If I’ve filed suit pro se and lose, will I have to pay the other party’s court costs?

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If I’ve filed suit pro se and lose, will I have to pay the other party’s court costs?

I’ve had to file Pro Se as I have been unable to find an attorney. Aside from filing fees, are there any other court fees that I will be expected to pay? And as stated above, what if I lose? Will they come after me for their court costs?

Asked on February 5, 2019 under Employment Labor Law, Kansas

Answers:

SJZ, Member, New York Bar / FreeAdvice Contributing Attorney

Answered 2 years ago | Contributor

In something like 95 -98% of cases, each party pays its own legal fees--so that the loser does not have to pay the winner's legal fees. Generally, one party needs to pay the other's legal fees only when:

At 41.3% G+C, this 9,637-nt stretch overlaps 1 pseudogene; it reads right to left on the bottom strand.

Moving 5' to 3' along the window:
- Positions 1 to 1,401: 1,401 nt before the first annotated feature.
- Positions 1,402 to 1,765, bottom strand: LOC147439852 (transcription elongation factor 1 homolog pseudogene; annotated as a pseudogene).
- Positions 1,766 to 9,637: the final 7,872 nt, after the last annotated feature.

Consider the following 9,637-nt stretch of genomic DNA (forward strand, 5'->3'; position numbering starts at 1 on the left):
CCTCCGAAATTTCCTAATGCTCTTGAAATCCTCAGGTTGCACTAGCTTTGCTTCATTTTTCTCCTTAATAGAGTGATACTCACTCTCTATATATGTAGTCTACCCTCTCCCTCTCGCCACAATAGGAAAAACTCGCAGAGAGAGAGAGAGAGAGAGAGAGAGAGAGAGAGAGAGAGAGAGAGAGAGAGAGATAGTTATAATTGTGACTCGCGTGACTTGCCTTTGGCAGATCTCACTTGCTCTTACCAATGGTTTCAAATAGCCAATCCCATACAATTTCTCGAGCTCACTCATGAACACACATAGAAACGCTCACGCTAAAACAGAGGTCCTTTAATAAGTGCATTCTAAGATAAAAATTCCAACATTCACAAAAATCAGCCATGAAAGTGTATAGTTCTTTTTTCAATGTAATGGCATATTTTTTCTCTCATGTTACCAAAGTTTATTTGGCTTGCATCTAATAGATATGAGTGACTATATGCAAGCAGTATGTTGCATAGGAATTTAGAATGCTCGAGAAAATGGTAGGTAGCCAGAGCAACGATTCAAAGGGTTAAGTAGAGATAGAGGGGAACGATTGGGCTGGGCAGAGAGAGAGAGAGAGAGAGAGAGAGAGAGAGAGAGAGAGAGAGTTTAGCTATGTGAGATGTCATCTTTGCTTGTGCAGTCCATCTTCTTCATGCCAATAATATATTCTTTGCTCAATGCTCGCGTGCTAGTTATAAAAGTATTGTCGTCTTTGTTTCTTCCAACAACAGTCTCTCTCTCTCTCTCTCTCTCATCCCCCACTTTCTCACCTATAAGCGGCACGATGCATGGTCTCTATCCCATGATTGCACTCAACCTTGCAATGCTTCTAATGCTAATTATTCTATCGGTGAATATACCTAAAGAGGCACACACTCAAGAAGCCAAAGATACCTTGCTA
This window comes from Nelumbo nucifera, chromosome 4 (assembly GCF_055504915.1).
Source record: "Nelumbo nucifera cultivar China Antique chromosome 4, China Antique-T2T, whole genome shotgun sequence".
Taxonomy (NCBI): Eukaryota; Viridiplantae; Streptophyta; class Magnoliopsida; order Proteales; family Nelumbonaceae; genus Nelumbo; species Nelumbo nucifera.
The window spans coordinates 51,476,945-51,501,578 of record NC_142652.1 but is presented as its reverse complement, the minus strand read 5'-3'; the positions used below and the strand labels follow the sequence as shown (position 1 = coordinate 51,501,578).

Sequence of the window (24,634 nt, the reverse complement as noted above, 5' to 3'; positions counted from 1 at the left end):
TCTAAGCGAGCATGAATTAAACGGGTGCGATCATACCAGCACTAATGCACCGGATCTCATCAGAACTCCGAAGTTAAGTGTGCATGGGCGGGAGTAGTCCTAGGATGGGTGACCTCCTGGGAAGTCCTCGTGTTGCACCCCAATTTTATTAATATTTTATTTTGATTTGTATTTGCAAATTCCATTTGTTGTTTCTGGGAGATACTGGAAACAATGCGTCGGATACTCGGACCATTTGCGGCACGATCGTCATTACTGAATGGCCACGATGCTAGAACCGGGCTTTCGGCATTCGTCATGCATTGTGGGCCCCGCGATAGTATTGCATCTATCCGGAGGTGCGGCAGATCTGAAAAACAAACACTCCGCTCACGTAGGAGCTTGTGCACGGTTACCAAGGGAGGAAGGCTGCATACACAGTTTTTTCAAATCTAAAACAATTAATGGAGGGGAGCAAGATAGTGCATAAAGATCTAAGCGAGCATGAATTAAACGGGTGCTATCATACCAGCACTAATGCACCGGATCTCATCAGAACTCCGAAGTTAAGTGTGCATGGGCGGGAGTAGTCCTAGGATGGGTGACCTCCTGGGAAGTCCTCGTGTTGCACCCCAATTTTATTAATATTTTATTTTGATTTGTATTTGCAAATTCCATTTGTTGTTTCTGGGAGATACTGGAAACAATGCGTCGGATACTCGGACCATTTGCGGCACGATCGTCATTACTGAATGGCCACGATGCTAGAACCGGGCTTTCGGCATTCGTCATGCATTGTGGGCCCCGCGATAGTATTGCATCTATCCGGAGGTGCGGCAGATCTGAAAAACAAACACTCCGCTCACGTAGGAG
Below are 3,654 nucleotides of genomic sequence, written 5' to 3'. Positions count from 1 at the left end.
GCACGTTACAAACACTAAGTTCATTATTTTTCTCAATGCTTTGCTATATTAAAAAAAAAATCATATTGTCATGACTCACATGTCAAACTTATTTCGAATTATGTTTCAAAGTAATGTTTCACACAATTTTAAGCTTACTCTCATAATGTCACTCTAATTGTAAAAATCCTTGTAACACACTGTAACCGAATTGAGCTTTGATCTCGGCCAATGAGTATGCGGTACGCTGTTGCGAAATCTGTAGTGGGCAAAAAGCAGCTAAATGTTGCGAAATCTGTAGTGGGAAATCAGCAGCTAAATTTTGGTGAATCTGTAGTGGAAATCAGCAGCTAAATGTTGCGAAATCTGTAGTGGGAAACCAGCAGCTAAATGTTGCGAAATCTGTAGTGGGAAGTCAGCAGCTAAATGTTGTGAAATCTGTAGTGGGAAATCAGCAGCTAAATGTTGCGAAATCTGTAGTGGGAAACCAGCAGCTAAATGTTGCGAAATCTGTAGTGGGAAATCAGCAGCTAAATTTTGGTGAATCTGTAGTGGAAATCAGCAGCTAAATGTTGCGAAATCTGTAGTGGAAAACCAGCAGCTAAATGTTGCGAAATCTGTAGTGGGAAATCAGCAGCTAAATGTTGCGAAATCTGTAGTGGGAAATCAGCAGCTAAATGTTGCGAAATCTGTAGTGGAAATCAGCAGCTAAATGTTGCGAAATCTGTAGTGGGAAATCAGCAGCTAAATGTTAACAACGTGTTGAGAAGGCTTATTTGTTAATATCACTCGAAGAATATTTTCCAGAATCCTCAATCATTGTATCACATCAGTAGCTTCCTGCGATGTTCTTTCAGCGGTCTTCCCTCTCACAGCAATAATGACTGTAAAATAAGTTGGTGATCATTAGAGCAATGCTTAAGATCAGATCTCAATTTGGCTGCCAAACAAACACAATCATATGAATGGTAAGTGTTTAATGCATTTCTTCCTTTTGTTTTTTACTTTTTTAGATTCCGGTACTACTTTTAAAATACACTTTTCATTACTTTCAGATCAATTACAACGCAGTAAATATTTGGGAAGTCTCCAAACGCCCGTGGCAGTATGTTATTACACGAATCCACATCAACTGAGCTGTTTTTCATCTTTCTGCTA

1) There is a contract between them stating that in the event of litigation, the losing party pays the attorneys fees for the prevailing party.
2) There lawsuit involves one of a small number of statues which require the payment of legal fees. (Employment discrimination lawsuit may involve this, for example.)
3) One of the parties can be shown to have raised completely frivolous or baseless claims or defenses (i.e. ones without any real support or grounds) and so unnecessarily caused the other side to expend money in litigation.


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